Neil Simon

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Neil Simon
Neil Simon NYWTS.jpg
Photograph from 1966
BornMarvin Neil Simon
(1927-07-04) July 4, 1927 (age 86)
The Bronx, New York, U.S.
OccupationPlaywright, screenwriter, author
NationalityAmerican
Alma materNew York University[1]
University of Denver[1]
Child(ren)Ellen, Nancy, Bryn (adopted)
Information
Period1961–2010
GenreComedy, autobiography
Notable work(s)Brighton Beach Memoirs
Biloxi Blues
Magnum opusLost in Yonkers
The Odd Couple
AwardsPulitzer Prize for Drama (1991)
 
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Neil Simon
Neil Simon NYWTS.jpg
Photograph from 1966
BornMarvin Neil Simon
(1927-07-04) July 4, 1927 (age 86)
The Bronx, New York, U.S.
OccupationPlaywright, screenwriter, author
NationalityAmerican
Alma materNew York University[1]
University of Denver[1]
Child(ren)Ellen, Nancy, Bryn (adopted)
Information
Period1961–2010
GenreComedy, autobiography
Notable work(s)Brighton Beach Memoirs
Biloxi Blues
Magnum opusLost in Yonkers
The Odd Couple
AwardsPulitzer Prize for Drama (1991)

Neil Simon (born July 4, 1927) is an American playwright and screenwriter. He has written over thirty plays and nearly the same number of movie screenplays, most adapted from his plays. He has received more Oscar and Tony nominations than any other writer.[2]

He grew up in New York during the Great Depression, with his parents' financial hardships affecting their marriage, and giving him a mostly unhappy and unstable childhood. He often took refuge in movie theaters where he enjoyed watching the early comedians like Charlie Chaplin, which inspired him to become a comedy writer. After a few years in the Army Air Force Reserve after graduating high school, he began writing comedy scripts for radio and some popular early television shows. Among them were The Phil Silvers Show and Sid Caesar's Your Show of Shows in 1950, where he worked alongside other young writers including Carl Reiner, Mel Brooks and Selma Diamond.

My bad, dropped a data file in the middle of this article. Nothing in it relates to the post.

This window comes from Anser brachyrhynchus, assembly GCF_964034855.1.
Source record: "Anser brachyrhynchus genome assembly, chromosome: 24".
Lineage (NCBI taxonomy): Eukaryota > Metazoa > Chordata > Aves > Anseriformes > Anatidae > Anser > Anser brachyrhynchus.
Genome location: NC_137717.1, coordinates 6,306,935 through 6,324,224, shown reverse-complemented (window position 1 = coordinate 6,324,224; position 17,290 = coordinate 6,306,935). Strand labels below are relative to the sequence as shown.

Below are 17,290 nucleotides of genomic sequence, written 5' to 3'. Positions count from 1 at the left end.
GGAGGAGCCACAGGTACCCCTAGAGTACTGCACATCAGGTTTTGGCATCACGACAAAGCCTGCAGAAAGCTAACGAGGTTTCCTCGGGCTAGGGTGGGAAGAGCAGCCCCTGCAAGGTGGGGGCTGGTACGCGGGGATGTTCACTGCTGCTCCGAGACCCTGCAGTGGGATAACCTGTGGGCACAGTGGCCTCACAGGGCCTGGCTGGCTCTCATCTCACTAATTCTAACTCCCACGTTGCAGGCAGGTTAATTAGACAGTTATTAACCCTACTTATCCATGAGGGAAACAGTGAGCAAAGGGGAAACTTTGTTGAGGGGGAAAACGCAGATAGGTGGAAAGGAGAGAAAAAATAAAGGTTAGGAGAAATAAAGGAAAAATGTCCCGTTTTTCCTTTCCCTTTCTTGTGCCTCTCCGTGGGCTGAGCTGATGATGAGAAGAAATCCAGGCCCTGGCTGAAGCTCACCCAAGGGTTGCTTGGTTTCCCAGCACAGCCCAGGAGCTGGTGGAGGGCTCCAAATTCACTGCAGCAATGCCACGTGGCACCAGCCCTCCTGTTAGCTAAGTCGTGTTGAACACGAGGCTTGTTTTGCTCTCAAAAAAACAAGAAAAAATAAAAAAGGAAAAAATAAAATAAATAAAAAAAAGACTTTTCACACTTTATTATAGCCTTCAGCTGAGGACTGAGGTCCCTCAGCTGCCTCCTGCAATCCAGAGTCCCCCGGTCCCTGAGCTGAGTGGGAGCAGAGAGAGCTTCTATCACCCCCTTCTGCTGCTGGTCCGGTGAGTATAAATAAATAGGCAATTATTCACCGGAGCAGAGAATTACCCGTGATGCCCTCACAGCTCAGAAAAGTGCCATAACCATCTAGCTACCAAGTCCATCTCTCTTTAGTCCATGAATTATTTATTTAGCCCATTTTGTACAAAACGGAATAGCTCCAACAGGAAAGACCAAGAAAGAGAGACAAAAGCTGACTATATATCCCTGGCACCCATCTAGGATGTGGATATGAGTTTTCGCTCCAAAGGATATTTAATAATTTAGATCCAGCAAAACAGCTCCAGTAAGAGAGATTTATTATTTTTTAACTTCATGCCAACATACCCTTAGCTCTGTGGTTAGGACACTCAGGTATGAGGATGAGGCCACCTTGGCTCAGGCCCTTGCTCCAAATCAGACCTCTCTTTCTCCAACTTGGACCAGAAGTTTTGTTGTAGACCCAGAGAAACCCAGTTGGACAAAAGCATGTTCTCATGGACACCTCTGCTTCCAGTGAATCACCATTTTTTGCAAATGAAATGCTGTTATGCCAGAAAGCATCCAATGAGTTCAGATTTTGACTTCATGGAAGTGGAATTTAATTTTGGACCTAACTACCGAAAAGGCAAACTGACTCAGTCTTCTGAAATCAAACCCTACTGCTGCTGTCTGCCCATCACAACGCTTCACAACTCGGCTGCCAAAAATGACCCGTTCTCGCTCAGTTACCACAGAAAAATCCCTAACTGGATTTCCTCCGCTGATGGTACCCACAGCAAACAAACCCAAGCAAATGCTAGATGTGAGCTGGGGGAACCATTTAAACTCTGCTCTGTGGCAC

He began writing his own plays beginning with Come Blow Your Horn (1961), which took him three years to complete and ran for 678 performances on Broadway. It was followed by two more successful plays, Barefoot in the Park (1963) and The Odd Couple (1965), for which he won a Tony Award, making him a national celebrity and “the hottest new playwright on Broadway.”[3] His style ranged from romantic comedy to farce to more serious dramatic comedy. Overall, he has garnered seventeen Tony nominations and won three. During one season, he had four successful plays showing on Broadway at the same time, and in 1983 became the only living playwright to have a New York theatre, the Neil Simon Theatre, named in his honor. During the time between the 1960s, 70s, and 80s, he wrote both original screenplays and stage plays, with some films actually based on his plays.

After winning the Pulitzer Prize for drama in 1991 for Lost in Yonkers, critics began to take notice of the depths, complexity and issues of universal interest in his stories, which expressed serious concerns of most average people. His comedies were based around subjects such as marital conflict, infidelity, sibling rivalry, adolescence, and fear of aging. Most of his plays were also partly autobiographical, portraying his troubled childhood and different stages of his life, creating characters who were typically New Yorkers and often Jewish, like himself. Simon's facility with dialogue gives his stories a rare blend of realism, humor and seriousness which audiences find easy to identify with.